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Review: Lala Rascic’s Evil Earth System

Probing social media for hidden patterns and perspective at Good Children Gallery



Are you a Facebook (or Twitter or Tinder) zombie? Social media sites are handy for helping us stay in touch with friends, but in a recent article in The Atlantic, Twitter co-founder Evan Williams raised concerns that the internet is now dominated by a few companies that herd people into literally "Like"-minded masses, in contrast to the more freewheeling "open web" of the past. New technologies often have unintended consequences, and this expo by Lala Rascic is a rumination on that problematic legacy. In her Evil Earth System video, she telescopes time and space with remarks including, "Mountains are deposits of minerals and ores — iPhones subsume elements from 40 different mountain tops." Here the mountains are both rhetorical and physical as she recalls mankind's history of treating nature as a threat to be conquered with technology. But it is social media's effect on human nature that inspired her work with Slovenian programmer Marko Plahuta exploring 8.6 million tweets that featured prefixes like, "anti, pro, pre, post or contra" — words that suggest rhetorical peaks and valleys in our symbolic mental landscapes even as they reflect the algorithms employed by social media companies to determine what we see, feel and experience when we log on. Even words that seem chaotic in conversation appear neatly ordered when reduced to the algorithmic patterns strategically employed by leading social media sites.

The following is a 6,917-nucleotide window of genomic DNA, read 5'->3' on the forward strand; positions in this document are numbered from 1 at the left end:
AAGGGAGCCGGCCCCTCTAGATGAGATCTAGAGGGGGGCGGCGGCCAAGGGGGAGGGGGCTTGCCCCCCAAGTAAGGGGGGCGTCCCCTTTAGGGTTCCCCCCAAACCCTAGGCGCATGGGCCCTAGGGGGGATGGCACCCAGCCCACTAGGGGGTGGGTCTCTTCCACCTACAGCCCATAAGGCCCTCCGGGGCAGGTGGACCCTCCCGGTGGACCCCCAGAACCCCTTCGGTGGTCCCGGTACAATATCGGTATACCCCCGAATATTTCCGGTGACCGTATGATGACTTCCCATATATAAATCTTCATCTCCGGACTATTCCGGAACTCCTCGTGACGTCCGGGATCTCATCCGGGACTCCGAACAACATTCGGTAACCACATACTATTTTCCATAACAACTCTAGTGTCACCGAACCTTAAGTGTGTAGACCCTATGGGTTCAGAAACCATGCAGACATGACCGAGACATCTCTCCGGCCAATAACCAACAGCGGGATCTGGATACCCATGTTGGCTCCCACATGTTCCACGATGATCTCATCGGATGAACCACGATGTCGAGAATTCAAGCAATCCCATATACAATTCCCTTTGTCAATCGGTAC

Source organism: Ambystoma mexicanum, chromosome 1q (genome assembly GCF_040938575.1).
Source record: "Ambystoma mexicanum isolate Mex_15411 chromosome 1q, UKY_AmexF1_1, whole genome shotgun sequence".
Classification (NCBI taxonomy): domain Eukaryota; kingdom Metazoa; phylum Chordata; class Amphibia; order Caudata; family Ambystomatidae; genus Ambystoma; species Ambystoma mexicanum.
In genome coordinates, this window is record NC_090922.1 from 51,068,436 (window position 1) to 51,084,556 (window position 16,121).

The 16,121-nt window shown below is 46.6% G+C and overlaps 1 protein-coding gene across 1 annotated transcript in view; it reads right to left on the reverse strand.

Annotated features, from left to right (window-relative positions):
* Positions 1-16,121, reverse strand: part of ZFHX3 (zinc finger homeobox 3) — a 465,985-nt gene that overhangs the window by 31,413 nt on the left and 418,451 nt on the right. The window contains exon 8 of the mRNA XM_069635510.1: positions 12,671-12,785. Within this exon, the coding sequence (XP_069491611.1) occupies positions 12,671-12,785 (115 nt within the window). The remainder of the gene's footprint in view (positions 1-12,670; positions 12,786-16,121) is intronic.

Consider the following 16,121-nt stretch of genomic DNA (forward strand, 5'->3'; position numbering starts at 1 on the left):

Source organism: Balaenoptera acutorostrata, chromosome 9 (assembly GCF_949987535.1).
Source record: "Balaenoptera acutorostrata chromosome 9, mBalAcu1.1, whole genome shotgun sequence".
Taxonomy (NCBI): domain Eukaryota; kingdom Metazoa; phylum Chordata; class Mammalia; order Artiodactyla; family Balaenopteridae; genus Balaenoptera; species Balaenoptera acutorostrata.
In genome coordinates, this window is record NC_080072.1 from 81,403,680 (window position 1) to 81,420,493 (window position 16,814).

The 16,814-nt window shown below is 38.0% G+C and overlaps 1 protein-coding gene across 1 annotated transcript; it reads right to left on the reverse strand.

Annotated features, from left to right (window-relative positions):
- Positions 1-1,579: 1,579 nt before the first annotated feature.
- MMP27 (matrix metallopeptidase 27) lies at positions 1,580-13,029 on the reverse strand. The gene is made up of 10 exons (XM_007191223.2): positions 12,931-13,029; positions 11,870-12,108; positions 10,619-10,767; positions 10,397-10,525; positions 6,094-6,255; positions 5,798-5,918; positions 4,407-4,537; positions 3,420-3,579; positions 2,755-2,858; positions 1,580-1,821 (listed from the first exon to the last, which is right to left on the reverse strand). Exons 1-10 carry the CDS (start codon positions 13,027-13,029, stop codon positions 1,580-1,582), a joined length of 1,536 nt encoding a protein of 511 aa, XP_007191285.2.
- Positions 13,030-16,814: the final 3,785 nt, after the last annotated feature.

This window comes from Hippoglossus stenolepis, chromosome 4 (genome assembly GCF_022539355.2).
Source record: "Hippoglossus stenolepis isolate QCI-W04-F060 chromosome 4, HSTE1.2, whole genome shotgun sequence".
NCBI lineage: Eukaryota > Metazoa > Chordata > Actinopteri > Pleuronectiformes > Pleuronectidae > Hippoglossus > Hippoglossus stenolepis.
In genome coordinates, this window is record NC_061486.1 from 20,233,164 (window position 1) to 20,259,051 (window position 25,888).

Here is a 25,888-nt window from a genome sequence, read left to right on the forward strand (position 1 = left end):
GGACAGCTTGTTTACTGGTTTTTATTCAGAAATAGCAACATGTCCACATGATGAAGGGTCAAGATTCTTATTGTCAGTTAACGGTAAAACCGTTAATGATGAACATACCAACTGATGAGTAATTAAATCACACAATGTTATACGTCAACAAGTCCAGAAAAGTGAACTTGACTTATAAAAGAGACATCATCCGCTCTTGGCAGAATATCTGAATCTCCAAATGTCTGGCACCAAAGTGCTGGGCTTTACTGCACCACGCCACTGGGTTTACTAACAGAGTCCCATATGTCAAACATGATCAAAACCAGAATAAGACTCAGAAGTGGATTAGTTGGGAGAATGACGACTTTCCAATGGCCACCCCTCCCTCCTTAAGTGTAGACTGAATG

This invocation of cybernetic speculation in relation to cultural and scientific history may not be easy to follow, but what it comes down to is perspective. Data algorithms can be represented as rays and circular forms suggested by multimedia pieces like Neosphere (pictured), where deft arrangements of lights, lenses and mirrors illustrate how appearances can change significantly depending on your point of view. Here luminous optical geometry suggests a sense of continuity with the 20th-century science fiction ideal of techno-utopias, where devices were our servants and houses were "machines for living." The question today is whether our seductive devices serve us, or we serve them.

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